Because I no longer write blurbs, but still very much want to help other authors, I've launched a blog series called Better Than Blurbs. The authors and I have in-depth discussions about their books, which I hope will help readers identify whether they'd enjoy reading them.
This is the twelfth post in the series. The author is my old friend (we've never actually met in person, but since when did that ever stop a friendship?) Holly Schindler, and the book is Feral.
Me: Please tell us about the book in your own words.
Holly: Claire Cain endures a brutal gang beating in her hometown of Chicago. This happens after she steps in to save her best friend from being wrongfully accused of distributing drugs. When Claire, a journalist, runs stories to vindicate her friend, the gang retaliates. She spends the next several months healing physically and insisting that she has healed emotionally as well (though she’s still tortured by nightmares and unrelenting anger). When her father gets the last-minute offer to spend his sabbatical in Peculiar, Missouri, Claire agrees to go, jumping at the chance to get away from Chicago.
But Peculiar offers no reprieve. Claire’s struck by one similarity after another once she crosses the city limits: the town is hit with an ice storm, just as Chicago was the night of her beating; her school uses lockdowns and uniforms; the town’s feral cat population stalks her, just as the gang did in Illinois. And soon after arriving, Claire stumbles upon the body of Serena Sims, a classmate. The town is quick to chalk Serena’s death up to an accident. But Claire suspects otherwise…and the deeper she digs into circumstances surrounding Serena’s demise, the closer she gets to learning a horrific truth about herself and the damage she truly sustained in that Chicago alley…
Me: Years ago I wrote a short story called Alice Needs This. It was about a child molester who skillfully wins over a fourteen-year-old girl. I tried to write it from Alice’s point of view, but just couldn’t get it to go. Finally I dropped into the fictional head of the child molester and it all fell together. Except, as I was writing it, I kept realizing I was scaring myself. While writing Feral, did you ever scare yourself? (You scared me!)
Holly: I have to say that I love that I scared you! Mission accomplished! It’s funny—I didn’t scare myself while writing it. (But your story sounds utterly terrifying—there’s nothing more frightening than a scenario lifted straight out of the real—rather than paranormal—world, is there?)
Also, my experience with FERAL is completely different than my readers’. My readers jump into the cold, brutal waters of FERAL cannonball-style. I slowly inched my way into the book one toe at a time. The book started out as a straight MG mystery (the Serena Sims death was a cold case involving an old student at the protagonist’s school); as I revised, it got increasingly darker. So dark, I knew it needed to be bumped up to YA. That might sound easy enough—you keep your characters and put them in high school instead of middle school, give them cars instead of bikes—but it’s actually a complete overhaul. I had to reinvent a new main character (we aren’t the same people at seventeen that we are at thirteen), and had to reinvent several plot points as well (for example, “cheating” took on new meaning in the YA version).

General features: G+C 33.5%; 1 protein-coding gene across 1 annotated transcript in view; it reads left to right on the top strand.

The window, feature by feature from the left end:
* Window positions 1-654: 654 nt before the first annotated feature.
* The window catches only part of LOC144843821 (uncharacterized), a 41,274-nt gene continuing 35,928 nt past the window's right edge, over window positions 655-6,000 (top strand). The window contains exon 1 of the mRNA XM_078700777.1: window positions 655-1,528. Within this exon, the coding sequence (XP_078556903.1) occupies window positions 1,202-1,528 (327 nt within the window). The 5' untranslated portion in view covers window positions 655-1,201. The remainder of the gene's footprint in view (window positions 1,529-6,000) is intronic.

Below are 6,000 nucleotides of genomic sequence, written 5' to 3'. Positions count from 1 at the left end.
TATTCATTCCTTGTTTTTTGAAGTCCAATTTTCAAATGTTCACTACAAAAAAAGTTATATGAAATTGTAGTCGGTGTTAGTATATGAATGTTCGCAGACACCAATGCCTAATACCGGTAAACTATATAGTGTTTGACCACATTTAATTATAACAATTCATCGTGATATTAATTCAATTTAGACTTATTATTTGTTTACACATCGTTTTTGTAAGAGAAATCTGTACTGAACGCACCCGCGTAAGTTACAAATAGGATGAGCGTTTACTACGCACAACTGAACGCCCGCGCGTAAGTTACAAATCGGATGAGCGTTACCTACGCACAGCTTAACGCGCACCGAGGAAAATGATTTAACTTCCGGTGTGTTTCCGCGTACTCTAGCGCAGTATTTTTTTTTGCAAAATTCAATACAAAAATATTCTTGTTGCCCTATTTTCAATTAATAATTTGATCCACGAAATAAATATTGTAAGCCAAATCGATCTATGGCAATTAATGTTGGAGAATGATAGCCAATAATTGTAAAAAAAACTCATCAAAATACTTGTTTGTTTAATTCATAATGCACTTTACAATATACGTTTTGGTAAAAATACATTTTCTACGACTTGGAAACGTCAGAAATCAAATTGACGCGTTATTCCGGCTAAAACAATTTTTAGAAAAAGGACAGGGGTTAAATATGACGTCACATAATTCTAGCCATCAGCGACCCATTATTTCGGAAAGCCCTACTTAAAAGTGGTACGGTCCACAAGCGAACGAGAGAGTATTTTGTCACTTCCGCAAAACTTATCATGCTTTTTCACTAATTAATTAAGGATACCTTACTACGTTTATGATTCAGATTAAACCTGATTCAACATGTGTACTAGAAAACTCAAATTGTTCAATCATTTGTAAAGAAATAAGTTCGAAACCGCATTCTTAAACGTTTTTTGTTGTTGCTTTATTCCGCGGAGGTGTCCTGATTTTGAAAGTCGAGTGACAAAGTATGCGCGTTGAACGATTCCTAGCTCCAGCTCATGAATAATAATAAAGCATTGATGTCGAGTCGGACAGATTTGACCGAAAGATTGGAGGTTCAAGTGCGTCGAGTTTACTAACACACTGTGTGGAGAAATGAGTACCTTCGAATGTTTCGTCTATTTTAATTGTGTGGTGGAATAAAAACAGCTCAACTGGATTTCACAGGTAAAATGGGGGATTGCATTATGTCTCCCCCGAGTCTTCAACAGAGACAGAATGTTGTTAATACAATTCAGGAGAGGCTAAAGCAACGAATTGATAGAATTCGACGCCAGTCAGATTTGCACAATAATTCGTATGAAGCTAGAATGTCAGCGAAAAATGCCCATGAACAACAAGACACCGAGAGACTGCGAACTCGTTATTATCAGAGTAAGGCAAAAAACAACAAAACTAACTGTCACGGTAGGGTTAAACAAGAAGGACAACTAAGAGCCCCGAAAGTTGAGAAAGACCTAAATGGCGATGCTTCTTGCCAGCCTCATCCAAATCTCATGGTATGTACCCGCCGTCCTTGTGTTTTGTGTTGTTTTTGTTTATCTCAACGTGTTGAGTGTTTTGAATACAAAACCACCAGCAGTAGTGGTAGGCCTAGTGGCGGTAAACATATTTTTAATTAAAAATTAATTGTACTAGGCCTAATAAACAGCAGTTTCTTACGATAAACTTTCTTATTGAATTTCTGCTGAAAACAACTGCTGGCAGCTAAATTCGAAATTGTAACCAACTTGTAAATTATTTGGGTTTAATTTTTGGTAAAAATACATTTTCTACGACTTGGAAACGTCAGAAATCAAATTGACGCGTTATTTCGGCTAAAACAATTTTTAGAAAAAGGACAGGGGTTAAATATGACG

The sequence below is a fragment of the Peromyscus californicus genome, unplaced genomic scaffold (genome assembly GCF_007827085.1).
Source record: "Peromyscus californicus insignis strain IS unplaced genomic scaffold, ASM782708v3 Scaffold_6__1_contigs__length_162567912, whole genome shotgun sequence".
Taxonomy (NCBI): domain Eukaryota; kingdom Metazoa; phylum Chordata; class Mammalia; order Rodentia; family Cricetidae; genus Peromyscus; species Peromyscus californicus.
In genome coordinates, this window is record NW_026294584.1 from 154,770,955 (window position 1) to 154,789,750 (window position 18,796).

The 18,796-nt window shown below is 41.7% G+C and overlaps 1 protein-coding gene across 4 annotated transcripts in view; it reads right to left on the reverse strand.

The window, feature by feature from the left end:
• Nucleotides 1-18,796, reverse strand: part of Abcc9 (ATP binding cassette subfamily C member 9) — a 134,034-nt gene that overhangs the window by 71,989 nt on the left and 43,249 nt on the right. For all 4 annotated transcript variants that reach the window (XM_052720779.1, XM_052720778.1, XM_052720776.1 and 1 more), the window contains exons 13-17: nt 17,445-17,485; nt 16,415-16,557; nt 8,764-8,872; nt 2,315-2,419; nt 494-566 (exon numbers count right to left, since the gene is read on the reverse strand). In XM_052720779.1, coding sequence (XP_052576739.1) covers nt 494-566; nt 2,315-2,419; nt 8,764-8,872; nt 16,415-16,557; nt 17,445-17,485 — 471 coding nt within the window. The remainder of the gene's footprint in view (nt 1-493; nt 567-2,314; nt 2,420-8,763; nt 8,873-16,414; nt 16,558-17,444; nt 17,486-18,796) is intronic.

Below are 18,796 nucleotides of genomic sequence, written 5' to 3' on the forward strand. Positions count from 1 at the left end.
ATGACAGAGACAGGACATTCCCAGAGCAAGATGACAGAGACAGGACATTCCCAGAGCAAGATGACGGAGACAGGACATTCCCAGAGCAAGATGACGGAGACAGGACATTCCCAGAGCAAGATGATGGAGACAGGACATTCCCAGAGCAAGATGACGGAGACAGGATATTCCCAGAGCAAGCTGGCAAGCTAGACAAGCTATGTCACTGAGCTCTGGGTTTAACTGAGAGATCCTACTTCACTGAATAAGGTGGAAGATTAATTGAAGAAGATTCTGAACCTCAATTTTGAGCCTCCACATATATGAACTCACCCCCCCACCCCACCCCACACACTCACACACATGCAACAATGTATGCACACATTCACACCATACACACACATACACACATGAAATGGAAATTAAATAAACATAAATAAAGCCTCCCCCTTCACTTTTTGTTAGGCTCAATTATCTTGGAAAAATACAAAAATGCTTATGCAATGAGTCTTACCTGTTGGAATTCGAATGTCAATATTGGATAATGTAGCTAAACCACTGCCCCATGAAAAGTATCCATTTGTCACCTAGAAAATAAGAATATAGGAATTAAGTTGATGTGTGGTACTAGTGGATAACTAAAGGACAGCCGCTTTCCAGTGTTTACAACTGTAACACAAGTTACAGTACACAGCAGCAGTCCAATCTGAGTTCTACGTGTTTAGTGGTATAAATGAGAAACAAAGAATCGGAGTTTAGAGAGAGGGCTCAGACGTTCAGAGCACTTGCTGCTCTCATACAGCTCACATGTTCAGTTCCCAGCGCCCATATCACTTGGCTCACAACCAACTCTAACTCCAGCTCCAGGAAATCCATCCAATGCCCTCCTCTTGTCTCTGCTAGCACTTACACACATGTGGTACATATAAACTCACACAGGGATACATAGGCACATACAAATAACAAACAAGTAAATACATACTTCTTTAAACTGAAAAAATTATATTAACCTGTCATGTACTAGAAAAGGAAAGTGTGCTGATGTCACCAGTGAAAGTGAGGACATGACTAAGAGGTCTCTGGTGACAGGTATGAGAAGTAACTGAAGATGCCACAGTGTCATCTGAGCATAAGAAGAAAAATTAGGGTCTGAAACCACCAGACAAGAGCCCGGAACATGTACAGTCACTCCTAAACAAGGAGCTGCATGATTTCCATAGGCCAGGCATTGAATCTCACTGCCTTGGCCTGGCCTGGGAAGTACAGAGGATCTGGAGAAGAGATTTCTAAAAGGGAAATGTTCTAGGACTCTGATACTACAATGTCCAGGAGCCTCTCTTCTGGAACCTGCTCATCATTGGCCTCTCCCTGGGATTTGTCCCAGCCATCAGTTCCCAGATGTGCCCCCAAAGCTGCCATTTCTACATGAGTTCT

Brainstorming my new protagonist, I discovered the beating backstory. And I knew I also wanted the deeper message of the book to be about recovering from violence. It was also at that point that I knew the book would be a psychological thriller, rather than straight mystery or even horror.
I continued to darken details—especially the beating scene with Claire—as the book went through development at HarperCollins.
Me: Why are you trying to ruin my relationship with my very good-natured cat?
Holly: I’m a cat lover, too, actually. I grew up with two cats I adored. Tuffy, as her name implies, was born feral. She was living near my parents’ home right after they got married. It was driving Mom nuts to see her eating out of their trash cans, so she adopted Tuffy. In the midst of trying to figure out if she was actually going to stay with them permanently, a litter of kittens arrived. Mom found homes for three of the kittens and kept Peter. Pete and I were always together when I was growing up—I kind of always suspected he thought of me as his pet, since he was part of the family before I was.
Tuffy kept my mom in line when my brother and I (we’re just a year apart) were little. Every single time one of us would cry when we were babies, she’d run to find my mom and bite her ankles!
Cats are so cool—I’d love to have another, but you know I’ve got the most spoiled dog on the planet, Jake. He’s a complete only child, and hates sharing—with anyone! I think bringing any other animal into the house would result in a total bloodbath.
Me: You made some reference to this book falling through some genre cracks. Maybe not being quite what people wanted to box it into being. Can you go into that for my readers? I think it will help people understand exactly what it is and who will enjoy it.
Holly: I’m a big fan of vintage movies. Love anything black and white. Big, big fan of Hitchcock—and that definitely shows in FERAL.
FERAL’s a psychological thriller in the classic sense. While the book features mystery, horror, and paranormal elements, the emphasis is on the “psychological” rather than thriller / action. The novel features a Hitchcockian pace and focus on character development (here, we’re exploring the inner workings of the main character, Claire Cain). Speaking of Hitchcock—even the feral cats are a nod to THE BIRDS.
Essentially, every aspect of FERAL is used to explore Claire’s inner workings—that even includes the wintry Ozarks setting. The water metaphor is employed frequently in psychological thrillers to represent the subconscious, and here is incorporated in the form of a brutal ice storm (that represents Claire’s “frozen” inner state). The attempt to untangle what is real from what is unreal (another frequently-used aspect of the psychological thriller) also begins to highlight the extent to which Claire was hurt in that Chicago alley. Even the explanation of the odd occurrences in the town of Peculiar offers an exploration into and portrait of Claire’s psyche.
Ultimately, as I said, FERAL is a book about recovering from violence—that’s not just a lengthy or hard process; it’s a terrifying process, too. The classic psychological thriller allowed me to explore that process in a dramatic, scenic way.